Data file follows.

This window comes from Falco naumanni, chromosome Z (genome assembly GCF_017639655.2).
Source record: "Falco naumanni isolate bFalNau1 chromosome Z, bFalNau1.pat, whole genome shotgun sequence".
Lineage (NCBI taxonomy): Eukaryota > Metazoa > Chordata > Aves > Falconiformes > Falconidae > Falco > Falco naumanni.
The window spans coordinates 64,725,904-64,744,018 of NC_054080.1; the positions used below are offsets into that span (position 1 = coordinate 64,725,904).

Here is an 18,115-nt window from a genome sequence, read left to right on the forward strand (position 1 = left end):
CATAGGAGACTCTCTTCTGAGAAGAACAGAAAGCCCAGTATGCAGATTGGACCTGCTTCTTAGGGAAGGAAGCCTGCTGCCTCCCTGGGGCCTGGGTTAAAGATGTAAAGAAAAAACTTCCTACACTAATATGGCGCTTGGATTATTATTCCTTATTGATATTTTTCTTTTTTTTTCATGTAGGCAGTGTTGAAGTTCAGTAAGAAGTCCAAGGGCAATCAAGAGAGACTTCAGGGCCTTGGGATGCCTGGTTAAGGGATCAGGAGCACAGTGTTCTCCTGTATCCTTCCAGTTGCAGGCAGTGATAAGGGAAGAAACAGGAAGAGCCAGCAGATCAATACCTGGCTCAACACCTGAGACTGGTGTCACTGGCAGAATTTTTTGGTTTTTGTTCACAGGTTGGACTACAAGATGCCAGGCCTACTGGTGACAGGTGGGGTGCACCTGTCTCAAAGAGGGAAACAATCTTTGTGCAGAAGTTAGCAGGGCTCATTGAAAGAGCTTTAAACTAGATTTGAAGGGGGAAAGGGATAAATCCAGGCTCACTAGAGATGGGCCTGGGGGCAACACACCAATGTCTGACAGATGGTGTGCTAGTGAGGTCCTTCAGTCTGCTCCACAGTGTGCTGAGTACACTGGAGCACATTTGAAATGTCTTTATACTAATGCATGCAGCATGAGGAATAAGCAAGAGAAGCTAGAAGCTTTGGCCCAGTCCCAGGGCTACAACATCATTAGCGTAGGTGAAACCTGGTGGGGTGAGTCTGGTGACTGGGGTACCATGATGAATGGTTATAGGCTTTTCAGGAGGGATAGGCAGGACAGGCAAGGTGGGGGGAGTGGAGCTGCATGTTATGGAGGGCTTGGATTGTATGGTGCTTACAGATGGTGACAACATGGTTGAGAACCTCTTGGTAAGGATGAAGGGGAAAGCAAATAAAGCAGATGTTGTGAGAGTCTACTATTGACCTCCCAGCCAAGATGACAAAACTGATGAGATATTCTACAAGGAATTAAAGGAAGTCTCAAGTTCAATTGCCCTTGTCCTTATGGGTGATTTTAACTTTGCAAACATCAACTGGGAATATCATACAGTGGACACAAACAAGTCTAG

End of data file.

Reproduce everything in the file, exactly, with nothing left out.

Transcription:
This window comes from Falco naumanni, chromosome Z (genome assembly GCF_017639655.2).
Source record: "Falco naumanni isolate bFalNau1 chromosome Z, bFalNau1.pat, whole genome shotgun sequence".
Lineage (NCBI taxonomy): Eukaryota > Metazoa > Chordata > Aves > Falconiformes > Falconidae > Falco > Falco naumanni.
The window spans coordinates 64,725,904-64,744,018 of NC_054080.1; the positions used below are offsets into that span (position 1 = coordinate 64,725,904).

Here is an 18,115-nt window from a genome sequence, read left to right on the forward strand (position 1 = left end):
CATAGGAGACTCTCTTCTGAGAAGAACAGAAAGCCCAGTATGCAGATTGGACCTGCTTCTTAGGGAAGGAAGCCTGCTGCCTCCCTGGGGCCTGGGTTAAAGATGTAAAGAAAAAACTTCCTACACTAATATGGCGCTTGGATTATTATTCCTTATTGATATTTTTCTTTTTTTTTCATGTAGGCAGTGTTGAAGTTCAGTAAGAAGTCCAAGGGCAATCAAGAGAGACTTCAGGGCCTTGGGATGCCTGGTTAAGGGATCAGGAGCACAGTGTTCTCCTGTATCCTTCCAGTTGCAGGCAGTGATAAGGGAAGAAACAGGAAGAGCCAGCAGATCAATACCTGGCTCAACACCTGAGACTGGTGTCACTGGCAGAATTTTTTGGTTTTTGTTCACAGGTTGGACTACAAGATGCCAGGCCTACTGGTGACAGGTGGGGTGCACCTGTCTCAAAGAGGGAAACAATCTTTGTGCAGAAGTTAGCAGGGCTCATTGAAAGAGCTTTAAACTAGATTTGAAGGGGGAAAGGGATAAATCCAGGCTCACTAGAGATGGGCCTGGGGGCAACACACCAATGTCTGACAGATGGTGTGCTAGTGAGGTCCTTCAGTCTGCTCCACAGTGTGCTGAGTACACTGGAGCACATTTGAAATGTCTTTATACTAATGCATGCAGCATGAGGAATAAGCAAGAGAAGCTAGAAGCTTTGGCCCAGTCCCAGGGCTACAACATCATTAGCGTAGGTGAAACCTGGTGGGGTGAGTCTGGTGACTGGGGTACCATGATGAATGGTTATAGGCTTTTCAGGAGGGATAGGCAGGACAGGCAAGGTGGGGGGAGTGGAGCTGCATGTTATGGAGGGCTTGGATTGTATGGTGCTTACAGATGGTGACAACATGGTTGAGAACCTCTTGGTAAGGATGAAGGGGAAAGCAAATAAAGCAGATGTTGTGAGAGTCTACTATTGACCTCCCAGCCAAGATGACAAAACTGATGAGATATTCTACAAGGAATTAAAGGAAGTCTCAAGTTCAATTGCCCTTGTCCTTATGGGTGATTTTAACTTTGCAAACATCAACTGGGAATATCATACAGTGGACACAAACAAGTCTAG